US home prices rose just 3.7% in March, the lowest growth rate in roughly seven years, according to the latest S&P Case-Shiller National Home Price Index.
The latest figures are a decline from 3.9% for February, and mark the 12th consecutive month of slowing home-price growth.
Las Vegas experienced the highest level of year-over-year growth at 8.2%, followed by Phoenix at 6.1% and Tampa at 5.3%.
Cities along the Pacific Ocean were the hardest hit. Home prices in Seattle fell 11.4%, San Francisco slid 9.9% and Los Angeles fell 6.7%.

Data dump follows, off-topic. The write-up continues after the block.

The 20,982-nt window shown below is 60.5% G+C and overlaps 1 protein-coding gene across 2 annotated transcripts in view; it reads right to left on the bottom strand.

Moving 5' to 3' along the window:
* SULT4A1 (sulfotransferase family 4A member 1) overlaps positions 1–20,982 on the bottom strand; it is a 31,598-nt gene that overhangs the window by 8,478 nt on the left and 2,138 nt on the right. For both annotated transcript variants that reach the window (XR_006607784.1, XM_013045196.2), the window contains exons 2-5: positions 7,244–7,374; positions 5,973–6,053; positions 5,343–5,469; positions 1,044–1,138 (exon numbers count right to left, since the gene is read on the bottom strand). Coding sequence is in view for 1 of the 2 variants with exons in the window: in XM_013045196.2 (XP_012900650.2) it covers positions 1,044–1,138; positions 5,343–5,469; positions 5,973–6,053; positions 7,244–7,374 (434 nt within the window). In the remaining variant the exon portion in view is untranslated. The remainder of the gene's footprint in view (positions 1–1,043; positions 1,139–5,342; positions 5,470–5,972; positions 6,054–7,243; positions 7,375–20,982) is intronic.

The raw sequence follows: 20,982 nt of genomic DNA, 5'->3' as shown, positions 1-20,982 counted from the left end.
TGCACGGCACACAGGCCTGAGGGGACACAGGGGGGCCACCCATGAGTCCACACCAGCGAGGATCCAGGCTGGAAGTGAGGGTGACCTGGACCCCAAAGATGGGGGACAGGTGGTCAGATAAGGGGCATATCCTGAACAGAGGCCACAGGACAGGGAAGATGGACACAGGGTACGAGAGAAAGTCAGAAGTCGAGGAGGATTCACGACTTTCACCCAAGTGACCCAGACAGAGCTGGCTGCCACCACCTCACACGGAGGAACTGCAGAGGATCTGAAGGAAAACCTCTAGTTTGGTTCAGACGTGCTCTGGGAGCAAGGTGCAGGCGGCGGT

"While the slowdown is most pronounced in these areas, all of the 20-city markets are slowing, suggesting the cool down has broken from its confines in the West," said Dr. Ralph B. McLaughlin, the deputy chief economist for CoreLogic, in a statement.
However, with the 10-year treasury falling, we can expect mortgage rates to continue to decline this spring. This should help to take the cold edge off what has otherwise been a market slow to thaw from the winter months."